Built to Rec

10 Reasons to Let Love & Anarchy Spice Up Your Weekend

Relationship: Sofie Rydman and Max Järvi
Fandom: Love & Anarchy, a.k.a. Kärlek & Anarki (TV Series, 2020- )
Where to Watch: Netflix (U.S.)
Time Investment: 8 (half-hour) episodes
Recommended for: Fans of The Office‘s Jim/Pam and other workplace romances

The best new series you probably haven’t watched is Netflix’s Love & Anarchy. How do I know? Because the first few times this sexy Swedish drama popped up as a recommendation on the app, I myself scrolled right on by it. Not for me, I judged based solely on its one-line description, which reads: “A married consultant and a young IT tech kick off a flirty game that challenges societal norms—and leads them to re-evaluate their entire lives.” Married consultant? Flirty game? Yeah, no thanks. Hard pass.

And that’s the story of how I almost missed out on something great. The only reason I didn’t is that one of my favorite fan vidders uploaded an attention-grabbing new edit about a couple named Max and Sofie, who turned out to be the stars of Love & Anarchy. This lovingly crafted compilation of romantic scenes from the series succeeded where Netflix’s marketing efforts had not, intriguing me enough to search out and press play on the first episode. Then the next one. And then another after that, until I had binge-watched all 8 episodes. In one weekend. Whoops!

Love & Anarchy, it turns out, is awesome. A perfect pandemic escape, one that I now feel duty-bound to share with you too. So here ya go: The 10 reasons you simply must let Love & Anarchy add a li’l spice to your weekend…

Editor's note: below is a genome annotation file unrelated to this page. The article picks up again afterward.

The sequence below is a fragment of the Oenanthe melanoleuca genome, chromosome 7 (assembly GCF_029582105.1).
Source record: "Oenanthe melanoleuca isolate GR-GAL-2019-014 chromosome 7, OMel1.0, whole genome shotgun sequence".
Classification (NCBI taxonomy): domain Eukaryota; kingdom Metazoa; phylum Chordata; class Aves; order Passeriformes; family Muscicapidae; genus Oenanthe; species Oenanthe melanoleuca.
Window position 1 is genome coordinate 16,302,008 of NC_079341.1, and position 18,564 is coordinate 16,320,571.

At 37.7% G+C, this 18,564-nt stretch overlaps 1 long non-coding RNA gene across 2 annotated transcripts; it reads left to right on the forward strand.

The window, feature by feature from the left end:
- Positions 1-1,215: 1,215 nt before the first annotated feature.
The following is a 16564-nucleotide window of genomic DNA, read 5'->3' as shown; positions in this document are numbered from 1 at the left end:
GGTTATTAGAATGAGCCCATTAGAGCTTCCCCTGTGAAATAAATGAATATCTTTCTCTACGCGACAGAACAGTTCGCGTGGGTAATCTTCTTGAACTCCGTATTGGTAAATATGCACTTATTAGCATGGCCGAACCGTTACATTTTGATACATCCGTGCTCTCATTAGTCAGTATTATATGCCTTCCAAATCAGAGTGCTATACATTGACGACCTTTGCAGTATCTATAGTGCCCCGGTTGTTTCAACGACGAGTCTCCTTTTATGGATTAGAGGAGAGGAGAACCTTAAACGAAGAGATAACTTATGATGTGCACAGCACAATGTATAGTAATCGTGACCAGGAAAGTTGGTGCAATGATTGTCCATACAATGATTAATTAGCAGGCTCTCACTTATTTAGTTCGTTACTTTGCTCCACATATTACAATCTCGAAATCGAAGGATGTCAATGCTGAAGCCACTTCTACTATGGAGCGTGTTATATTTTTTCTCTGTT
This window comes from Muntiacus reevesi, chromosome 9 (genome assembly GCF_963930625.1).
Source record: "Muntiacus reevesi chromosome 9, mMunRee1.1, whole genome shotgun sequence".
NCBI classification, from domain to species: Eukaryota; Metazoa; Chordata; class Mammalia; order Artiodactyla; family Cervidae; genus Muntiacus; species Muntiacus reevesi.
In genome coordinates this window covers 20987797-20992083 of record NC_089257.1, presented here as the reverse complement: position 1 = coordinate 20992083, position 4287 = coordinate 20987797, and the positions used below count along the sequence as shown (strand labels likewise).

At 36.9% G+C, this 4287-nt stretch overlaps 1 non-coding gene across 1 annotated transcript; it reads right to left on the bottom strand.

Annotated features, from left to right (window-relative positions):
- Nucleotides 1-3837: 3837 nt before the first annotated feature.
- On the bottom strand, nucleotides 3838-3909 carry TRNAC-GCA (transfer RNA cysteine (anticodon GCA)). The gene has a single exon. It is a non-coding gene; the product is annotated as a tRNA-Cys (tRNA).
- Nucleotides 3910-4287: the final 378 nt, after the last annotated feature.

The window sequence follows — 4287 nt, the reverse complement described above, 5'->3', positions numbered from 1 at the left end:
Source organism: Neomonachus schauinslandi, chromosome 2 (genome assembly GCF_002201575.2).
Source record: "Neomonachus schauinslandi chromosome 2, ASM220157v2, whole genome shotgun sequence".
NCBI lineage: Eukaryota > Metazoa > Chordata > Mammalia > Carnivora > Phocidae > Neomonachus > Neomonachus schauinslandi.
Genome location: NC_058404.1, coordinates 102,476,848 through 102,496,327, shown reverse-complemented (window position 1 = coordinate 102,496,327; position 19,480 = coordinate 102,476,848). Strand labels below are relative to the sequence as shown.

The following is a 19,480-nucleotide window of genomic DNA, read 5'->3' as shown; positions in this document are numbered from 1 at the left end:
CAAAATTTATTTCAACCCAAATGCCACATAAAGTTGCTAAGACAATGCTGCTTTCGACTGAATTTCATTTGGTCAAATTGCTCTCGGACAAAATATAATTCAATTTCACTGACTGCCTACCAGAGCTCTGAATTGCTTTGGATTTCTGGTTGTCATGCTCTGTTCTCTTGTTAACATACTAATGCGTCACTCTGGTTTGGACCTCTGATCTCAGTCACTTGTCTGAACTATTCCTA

#1: Season 1 is only eight half-hour episodes.

One of the biggest things this show has going for it is that it’s a low-risk investment. You can breeze through all eight of these short, addictive episodes in about four hours. That’s less time than it will take you to get a COVID-19 vaccine appointment. Or so I hear.

#2: The subtitles make for a fully immersive experience.

Most of us are guilty of half-watching TV while multi-tasking or, worse, doomscrolling on social media. (Don’t deny it! Our phones have decimated our attention spans.) Love & Anarchy can help you break that bad habit, though, what with it being in Swedish and all. If you choose to eschew the dubbing in favor of reading subtitles, which you absolutely should, then you will be too busy scanning those to do anything else. Before you know it, you won’t be able to tear your eyes away from the drama unfolding at a little indie publishing house called Lund & Lagerstedt.

#3: Love & Anarchy is surprisingly tender.

You might not guess this from the first few minutes of the show, but our protagonists, business consultant Sofie Rydman and IT contractor Max Järvi, develop a sweet, supportive relationship. The antagonism that defines their early interactions as new colleagues at Lund & Lagerstedt—like her yelling at him for making too much noise during office hours, and him blackmailing her with a damning photo—gives way to something like understanding. Thrill seekers to the core, the pair bond by assigning each other increasingly personal dares. From “Walk backward all day” to “Turn your temp job into a full-time position,” what starts as silly, innocuous challenges becomes evidence of a deepening connection. Over the course of the season, you’ll be treated to more and more caring gestures disguised as a reckless game, until the pretext falls away entirely…

#4: Max and Sofie’s journeys are cathartic.

Haven’t you ever wanted to go skinny-dipping in broad daylight at a public pool, or to stride into work dressed like Cyndi Lauper? No? Well, Max and Sofie do, and it’s a joy to watch them start living (and loving) more boldly and authentically throughout the course of the show.

#5: Did I mention the age difference?